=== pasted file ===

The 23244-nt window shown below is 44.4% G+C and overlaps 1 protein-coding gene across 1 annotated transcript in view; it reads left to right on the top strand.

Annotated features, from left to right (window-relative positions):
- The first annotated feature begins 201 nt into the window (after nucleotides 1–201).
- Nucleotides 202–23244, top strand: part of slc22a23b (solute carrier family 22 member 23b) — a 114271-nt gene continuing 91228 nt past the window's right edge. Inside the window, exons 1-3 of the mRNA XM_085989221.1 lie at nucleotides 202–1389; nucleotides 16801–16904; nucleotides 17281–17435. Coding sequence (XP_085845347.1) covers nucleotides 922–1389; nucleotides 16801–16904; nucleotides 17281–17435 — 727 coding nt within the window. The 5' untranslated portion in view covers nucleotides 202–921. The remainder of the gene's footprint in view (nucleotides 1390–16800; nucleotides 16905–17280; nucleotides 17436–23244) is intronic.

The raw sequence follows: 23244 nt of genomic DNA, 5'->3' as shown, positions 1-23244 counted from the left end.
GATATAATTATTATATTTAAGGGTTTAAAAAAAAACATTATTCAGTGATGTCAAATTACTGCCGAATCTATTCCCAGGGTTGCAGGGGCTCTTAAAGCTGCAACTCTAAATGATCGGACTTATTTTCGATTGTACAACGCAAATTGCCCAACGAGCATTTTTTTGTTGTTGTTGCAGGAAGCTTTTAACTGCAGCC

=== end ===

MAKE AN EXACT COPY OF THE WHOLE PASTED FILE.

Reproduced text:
The 23244-nt window shown below is 44.4% G+C and overlaps 1 protein-coding gene across 1 annotated transcript in view; it reads left to right on the top strand.

Annotated features, from left to right (window-relative positions):
- The first annotated feature begins 201 nt into the window (after nucleotides 1–201).
- Nucleotides 202–23244, top strand: part of slc22a23b (solute carrier family 22 member 23b) — a 114271-nt gene continuing 91228 nt past the window's right edge. Inside the window, exons 1-3 of the mRNA XM_085989221.1 lie at nucleotides 202–1389; nucleotides 16801–16904; nucleotides 17281–17435. Coding sequence (XP_085845347.1) covers nucleotides 922–1389; nucleotides 16801–16904; nucleotides 17281–17435 — 727 coding nt within the window. The 5' untranslated portion in view covers nucleotides 202–921. The remainder of the gene's footprint in view (nucleotides 1390–16800; nucleotides 16905–17280; nucleotides 17436–23244) is intronic.

The raw sequence follows: 23244 nt of genomic DNA, 5'->3' as shown, positions 1-23244 counted from the left end.
GATATAATTATTATATTTAAGGGTTTAAAAAAAAACATTATTCAGTGATGTCAAATTACTGCCGAATCTATTCCCAGGGTTGCAGGGGCTCTTAAAGCTGCAACTCTAAATGATCGGACTTATTTTCGATTGTACAACGCAAATTGCCCAACGAGCATTTTTTTGTTGTTGTTGCAGGAAGCTTTTAACTGCAGCC